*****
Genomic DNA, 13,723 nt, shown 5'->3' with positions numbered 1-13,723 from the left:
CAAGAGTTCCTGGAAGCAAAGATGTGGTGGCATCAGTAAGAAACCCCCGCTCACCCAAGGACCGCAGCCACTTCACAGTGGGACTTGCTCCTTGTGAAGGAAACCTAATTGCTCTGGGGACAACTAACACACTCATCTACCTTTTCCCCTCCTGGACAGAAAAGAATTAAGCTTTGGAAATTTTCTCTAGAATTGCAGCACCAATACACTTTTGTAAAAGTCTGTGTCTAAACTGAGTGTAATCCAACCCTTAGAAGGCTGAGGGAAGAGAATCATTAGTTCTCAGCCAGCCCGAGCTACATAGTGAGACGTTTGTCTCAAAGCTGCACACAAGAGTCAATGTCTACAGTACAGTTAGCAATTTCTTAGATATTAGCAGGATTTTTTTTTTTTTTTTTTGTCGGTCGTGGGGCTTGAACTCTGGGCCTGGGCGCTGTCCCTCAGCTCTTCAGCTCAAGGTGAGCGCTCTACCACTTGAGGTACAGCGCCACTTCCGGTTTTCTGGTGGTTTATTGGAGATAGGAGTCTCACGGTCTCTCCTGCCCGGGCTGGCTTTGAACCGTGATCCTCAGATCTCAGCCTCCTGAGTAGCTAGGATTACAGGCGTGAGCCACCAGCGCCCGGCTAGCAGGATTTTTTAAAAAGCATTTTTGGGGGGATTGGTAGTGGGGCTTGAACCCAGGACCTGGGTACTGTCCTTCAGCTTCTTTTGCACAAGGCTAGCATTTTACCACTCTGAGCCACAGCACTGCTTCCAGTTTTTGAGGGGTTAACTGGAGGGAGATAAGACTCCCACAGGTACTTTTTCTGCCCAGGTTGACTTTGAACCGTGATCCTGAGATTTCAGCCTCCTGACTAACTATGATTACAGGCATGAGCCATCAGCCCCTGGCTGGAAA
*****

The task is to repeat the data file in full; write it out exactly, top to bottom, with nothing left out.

Genomic DNA, 13,723 nt, shown 5'->3' with positions numbered 1-13,723 from the left:
CAAGAGTTCCTGGAAGCAAAGATGTGGTGGCATCAGTAAGAAACCCCCGCTCACCCAAGGACCGCAGCCACTTCACAGTGGGACTTGCTCCTTGTGAAGGAAACCTAATTGCTCTGGGGACAACTAACACACTCATCTACCTTTTCCCCTCCTGGACAGAAAAGAATTAAGCTTTGGAAATTTTCTCTAGAATTGCAGCACCAATACACTTTTGTAAAAGTCTGTGTCTAAACTGAGTGTAATCCAACCCTTAGAAGGCTGAGGGAAGAGAATCATTAGTTCTCAGCCAGCCCGAGCTACATAGTGAGACGTTTGTCTCAAAGCTGCACACAAGAGTCAATGTCTACAGTACAGTTAGCAATTTCTTAGATATTAGCAGGATTTTTTTTTTTTTTTTTTGTCGGTCGTGGGGCTTGAACTCTGGGCCTGGGCGCTGTCCCTCAGCTCTTCAGCTCAAGGTGAGCGCTCTACCACTTGAGGTACAGCGCCACTTCCGGTTTTCTGGTGGTTTATTGGAGATAGGAGTCTCACGGTCTCTCCTGCCCGGGCTGGCTTTGAACCGTGATCCTCAGATCTCAGCCTCCTGAGTAGCTAGGATTACAGGCGTGAGCCACCAGCGCCCGGCTAGCAGGATTTTTTAAAAAGCATTTTTGGGGGGATTGGTAGTGGGGCTTGAACCCAGGACCTGGGTACTGTCCTTCAGCTTCTTTTGCACAAGGCTAGCATTTTACCACTCTGAGCCACAGCACTGCTTCCAGTTTTTGAGGGGTTAACTGGAGGGAGATAAGACTCCCACAGGTACTTTTTCTGCCCAGGTTGACTTTGAACCGTGATCCTGAGATTTCAGCCTCCTGACTAACTATGATTACAGGCATGAGCCATCAGCCCCTGGCTGGAAA